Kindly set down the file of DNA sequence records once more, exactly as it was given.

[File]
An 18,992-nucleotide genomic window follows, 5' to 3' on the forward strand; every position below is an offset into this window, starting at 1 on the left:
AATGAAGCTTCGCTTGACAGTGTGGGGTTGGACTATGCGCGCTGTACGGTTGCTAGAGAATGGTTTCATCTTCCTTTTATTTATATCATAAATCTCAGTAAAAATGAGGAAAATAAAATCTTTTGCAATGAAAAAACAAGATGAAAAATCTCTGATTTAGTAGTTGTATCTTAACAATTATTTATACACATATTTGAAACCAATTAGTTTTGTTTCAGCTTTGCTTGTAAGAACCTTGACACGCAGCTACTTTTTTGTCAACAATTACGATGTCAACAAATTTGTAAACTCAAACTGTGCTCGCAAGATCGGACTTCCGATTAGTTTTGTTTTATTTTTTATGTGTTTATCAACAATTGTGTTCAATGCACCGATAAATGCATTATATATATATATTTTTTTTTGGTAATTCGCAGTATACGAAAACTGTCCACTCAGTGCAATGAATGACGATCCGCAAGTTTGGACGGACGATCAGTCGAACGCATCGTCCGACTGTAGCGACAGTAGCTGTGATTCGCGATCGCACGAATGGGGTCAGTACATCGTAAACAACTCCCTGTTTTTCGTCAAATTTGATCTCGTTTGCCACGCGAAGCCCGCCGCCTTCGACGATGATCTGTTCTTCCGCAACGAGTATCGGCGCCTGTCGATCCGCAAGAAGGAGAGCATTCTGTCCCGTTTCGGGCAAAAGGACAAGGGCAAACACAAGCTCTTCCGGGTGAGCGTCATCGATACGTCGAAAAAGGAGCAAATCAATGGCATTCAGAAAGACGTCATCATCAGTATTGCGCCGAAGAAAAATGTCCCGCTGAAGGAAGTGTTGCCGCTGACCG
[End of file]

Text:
An 18,992-nucleotide genomic window follows, 5' to 3' on the forward strand; every position below is an offset into this window, starting at 1 on the left:
AATGAAGCTTCGCTTGACAGTGTGGGGTTGGACTATGCGCGCTGTACGGTTGCTAGAGAATGGTTTCATCTTCCTTTTATTTATATCATAAATCTCAGTAAAAATGAGGAAAATAAAATCTTTTGCAATGAAAAAACAAGATGAAAAATCTCTGATTTAGTAGTTGTATCTTAACAATTATTTATACACATATTTGAAACCAATTAGTTTTGTTTCAGCTTTGCTTGTAAGAACCTTGACACGCAGCTACTTTTTTGTCAACAATTACGATGTCAACAAATTTGTAAACTCAAACTGTGCTCGCAAGATCGGACTTCCGATTAGTTTTGTTTTATTTTTTATGTGTTTATCAACAATTGTGTTCAATGCACCGATAAATGCATTATATATATATATTTTTTTTTGGTAATTCGCAGTATACGAAAACTGTCCACTCAGTGCAATGAATGACGATCCGCAAGTTTGGACGGACGATCAGTCGAACGCATCGTCCGACTGTAGCGACAGTAGCTGTGATTCGCGATCGCACGAATGGGGTCAGTACATCGTAAACAACTCCCTGTTTTTCGTCAAATTTGATCTCGTTTGCCACGCGAAGCCCGCCGCCTTCGACGATGATCTGTTCTTCCGCAACGAGTATCGGCGCCTGTCGATCCGCAAGAAGGAGAGCATTCTGTCCCGTTTCGGGCAAAAGGACAAGGGCAAACACAAGCTCTTCCGGGTGAGCGTCATCGATACGTCGAAAAAGGAGCAAATCAATGGCATTCAGAAAGACGTCATCATCAGTATTGCGCCGAAGAAAAATGTCCCGCTGAAGGAAGTGTTGCCGCTGACCG